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'Club drug' abuse on the rise

Addiction to so-called 'club drugs' has risen in the past six years, figures from the National Treatment Agency for Substance Misuse (NTA) show.

Last year 6,486 people (4,479 adults, 2,007 under-18s) were treated for a 'club drug' - up from the 2005-06 figure of 4,656 (3,122 adults, 1,534 under-18s).

However, users of these 'club drugs' such as ketamine and mephedrone make up just 2% of adults in treatment and 10% of young people in specialist services.

Ecstasy remains the most commonly treated 'club drug', although the number of new adults entering treatment halved, from around 2,000 in 2005-06 to just over 1,000 last year.

Despite the rise in those seeking treatment for addiction to club drugs', overall drug use has declined in England.

“It is clear that some club drug users are developing serious health problems and even dependency,” said Paul Hayes, chief executive of NTA.

“While drug use overall is falling, there is an increase in the number of people turning to treatment for club drugs. The numbers remain small compared to heroin and crack addiction, but services need to be geared up to meet these emerging needs.”

The report Club drugs: emerging trends and risks shows 'club drug' users do well when they seek treatment. During the past 12 months, 61% of adults who left treatment for 'club drug' use did so having completed their programme “successfully”.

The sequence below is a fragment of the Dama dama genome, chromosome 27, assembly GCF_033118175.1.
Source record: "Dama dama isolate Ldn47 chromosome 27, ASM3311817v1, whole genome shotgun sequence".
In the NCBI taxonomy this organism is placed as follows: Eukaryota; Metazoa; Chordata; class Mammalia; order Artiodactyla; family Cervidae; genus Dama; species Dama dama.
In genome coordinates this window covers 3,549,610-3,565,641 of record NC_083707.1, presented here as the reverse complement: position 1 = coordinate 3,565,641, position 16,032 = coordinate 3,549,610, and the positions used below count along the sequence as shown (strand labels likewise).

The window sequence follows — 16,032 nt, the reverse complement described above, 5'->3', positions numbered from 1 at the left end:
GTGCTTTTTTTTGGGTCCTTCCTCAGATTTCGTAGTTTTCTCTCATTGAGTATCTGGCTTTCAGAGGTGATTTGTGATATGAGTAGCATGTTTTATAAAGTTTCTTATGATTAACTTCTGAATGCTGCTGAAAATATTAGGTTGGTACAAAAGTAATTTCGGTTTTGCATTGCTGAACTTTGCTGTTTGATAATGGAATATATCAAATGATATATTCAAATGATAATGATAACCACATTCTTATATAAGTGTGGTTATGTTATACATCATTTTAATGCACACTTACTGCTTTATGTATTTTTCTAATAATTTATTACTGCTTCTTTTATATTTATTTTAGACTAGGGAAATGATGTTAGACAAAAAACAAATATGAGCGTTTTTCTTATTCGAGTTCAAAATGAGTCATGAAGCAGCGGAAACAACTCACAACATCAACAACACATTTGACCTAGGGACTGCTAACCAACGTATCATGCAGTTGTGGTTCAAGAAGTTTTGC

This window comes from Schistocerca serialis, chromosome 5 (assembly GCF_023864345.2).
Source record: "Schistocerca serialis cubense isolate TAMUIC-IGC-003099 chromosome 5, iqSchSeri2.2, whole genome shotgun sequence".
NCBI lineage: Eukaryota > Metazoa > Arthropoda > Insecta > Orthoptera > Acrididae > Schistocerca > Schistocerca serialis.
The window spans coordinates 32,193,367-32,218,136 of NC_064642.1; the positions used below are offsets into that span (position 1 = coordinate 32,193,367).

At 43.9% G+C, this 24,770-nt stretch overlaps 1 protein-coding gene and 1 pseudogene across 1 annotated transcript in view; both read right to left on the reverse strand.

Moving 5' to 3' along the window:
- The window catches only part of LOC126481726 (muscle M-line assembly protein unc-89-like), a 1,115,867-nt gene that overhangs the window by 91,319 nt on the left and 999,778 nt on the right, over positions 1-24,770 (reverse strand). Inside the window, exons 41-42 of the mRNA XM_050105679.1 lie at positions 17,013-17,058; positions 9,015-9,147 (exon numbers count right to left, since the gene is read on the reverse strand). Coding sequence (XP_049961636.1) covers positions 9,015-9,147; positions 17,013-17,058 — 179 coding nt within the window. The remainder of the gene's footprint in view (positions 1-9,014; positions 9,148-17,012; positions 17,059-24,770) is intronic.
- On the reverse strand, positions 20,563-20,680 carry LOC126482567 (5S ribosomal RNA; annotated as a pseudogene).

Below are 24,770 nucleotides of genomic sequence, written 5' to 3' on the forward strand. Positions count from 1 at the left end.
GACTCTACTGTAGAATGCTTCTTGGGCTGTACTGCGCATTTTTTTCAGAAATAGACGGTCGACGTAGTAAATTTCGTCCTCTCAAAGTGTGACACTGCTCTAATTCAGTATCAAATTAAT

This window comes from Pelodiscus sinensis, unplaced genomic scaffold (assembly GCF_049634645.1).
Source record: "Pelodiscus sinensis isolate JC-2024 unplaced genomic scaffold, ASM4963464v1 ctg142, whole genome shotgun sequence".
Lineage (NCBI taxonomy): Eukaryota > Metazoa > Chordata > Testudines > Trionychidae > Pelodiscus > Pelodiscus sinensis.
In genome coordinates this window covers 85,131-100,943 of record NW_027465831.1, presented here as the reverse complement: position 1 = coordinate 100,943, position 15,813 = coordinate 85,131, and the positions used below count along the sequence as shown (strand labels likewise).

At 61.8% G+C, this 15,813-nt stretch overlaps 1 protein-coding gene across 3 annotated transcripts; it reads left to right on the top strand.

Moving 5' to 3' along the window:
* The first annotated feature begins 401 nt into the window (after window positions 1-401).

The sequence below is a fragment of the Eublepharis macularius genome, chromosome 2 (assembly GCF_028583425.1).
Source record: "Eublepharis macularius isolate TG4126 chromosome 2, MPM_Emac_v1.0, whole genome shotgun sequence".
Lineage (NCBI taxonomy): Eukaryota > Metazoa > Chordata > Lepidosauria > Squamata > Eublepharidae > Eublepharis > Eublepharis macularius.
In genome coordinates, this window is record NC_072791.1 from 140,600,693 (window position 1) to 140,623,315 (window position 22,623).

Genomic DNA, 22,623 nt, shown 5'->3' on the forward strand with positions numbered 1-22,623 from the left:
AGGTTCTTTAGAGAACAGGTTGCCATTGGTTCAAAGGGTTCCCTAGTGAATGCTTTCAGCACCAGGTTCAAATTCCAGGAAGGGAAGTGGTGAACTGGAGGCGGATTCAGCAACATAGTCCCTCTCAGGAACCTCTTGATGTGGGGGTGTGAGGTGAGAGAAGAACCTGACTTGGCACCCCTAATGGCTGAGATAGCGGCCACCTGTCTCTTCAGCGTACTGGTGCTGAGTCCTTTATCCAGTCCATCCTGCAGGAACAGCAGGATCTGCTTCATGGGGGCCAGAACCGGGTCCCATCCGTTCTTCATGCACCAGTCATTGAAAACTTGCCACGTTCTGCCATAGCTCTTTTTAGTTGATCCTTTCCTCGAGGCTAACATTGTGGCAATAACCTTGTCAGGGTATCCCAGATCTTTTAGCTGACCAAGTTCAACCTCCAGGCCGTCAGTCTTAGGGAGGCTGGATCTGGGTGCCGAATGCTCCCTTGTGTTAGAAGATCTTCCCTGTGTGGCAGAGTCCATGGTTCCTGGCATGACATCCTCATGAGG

However, such drugs can have “harmful effects”. For example, heavy use of ketamine can turn into dependency with physical effects such as bladder pain and damage, experts claim.

“This group of substances can result in harmful effects such as bladder damage and psychosis,” said psychiatrist Owen Bowden Jones who founded the Club Drug Clinic managed by Central and North west London NHS Foundation.

“However treatment can be very effective and we have seen some excellent results, with people overcoming a range of complicated physical and psychological problems.

“While overall the drug treatment system has made tremendous gains in recent years, particularly in tackling heroin and crack, newer club drug use is a significant challenge and we are still learning the full extent of the resulting harms. It is important that investment in services is maintained so that appropriate support is available for those who need it.”